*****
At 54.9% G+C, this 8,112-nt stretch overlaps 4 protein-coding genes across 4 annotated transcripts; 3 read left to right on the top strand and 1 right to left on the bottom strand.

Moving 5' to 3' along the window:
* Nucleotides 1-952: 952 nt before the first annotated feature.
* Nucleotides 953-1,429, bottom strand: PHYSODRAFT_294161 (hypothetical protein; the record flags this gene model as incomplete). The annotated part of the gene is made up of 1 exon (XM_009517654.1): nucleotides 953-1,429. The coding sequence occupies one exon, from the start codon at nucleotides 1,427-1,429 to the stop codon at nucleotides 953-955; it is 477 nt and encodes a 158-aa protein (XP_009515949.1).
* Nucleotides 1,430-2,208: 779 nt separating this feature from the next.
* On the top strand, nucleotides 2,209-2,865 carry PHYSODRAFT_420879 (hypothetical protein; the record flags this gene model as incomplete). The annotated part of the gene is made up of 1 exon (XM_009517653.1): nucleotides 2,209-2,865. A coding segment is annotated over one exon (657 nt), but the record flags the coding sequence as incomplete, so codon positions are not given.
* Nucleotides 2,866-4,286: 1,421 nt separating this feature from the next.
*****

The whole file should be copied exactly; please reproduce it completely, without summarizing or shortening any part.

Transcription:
At 54.9% G+C, this 8,112-nt stretch overlaps 4 protein-coding genes across 4 annotated transcripts; 3 read left to right on the top strand and 1 right to left on the bottom strand.

Moving 5' to 3' along the window:
* Nucleotides 1-952: 952 nt before the first annotated feature.
* Nucleotides 953-1,429, bottom strand: PHYSODRAFT_294161 (hypothetical protein; the record flags this gene model as incomplete). The annotated part of the gene is made up of 1 exon (XM_009517654.1): nucleotides 953-1,429. The coding sequence occupies one exon, from the start codon at nucleotides 1,427-1,429 to the stop codon at nucleotides 953-955; it is 477 nt and encodes a 158-aa protein (XP_009515949.1).
* Nucleotides 1,430-2,208: 779 nt separating this feature from the next.
* On the top strand, nucleotides 2,209-2,865 carry PHYSODRAFT_420879 (hypothetical protein; the record flags this gene model as incomplete). The annotated part of the gene is made up of 1 exon (XM_009517653.1): nucleotides 2,209-2,865. A coding segment is annotated over one exon (657 nt), but the record flags the coding sequence as incomplete, so codon positions are not given.
* Nucleotides 2,866-4,286: 1,421 nt separating this feature from the next.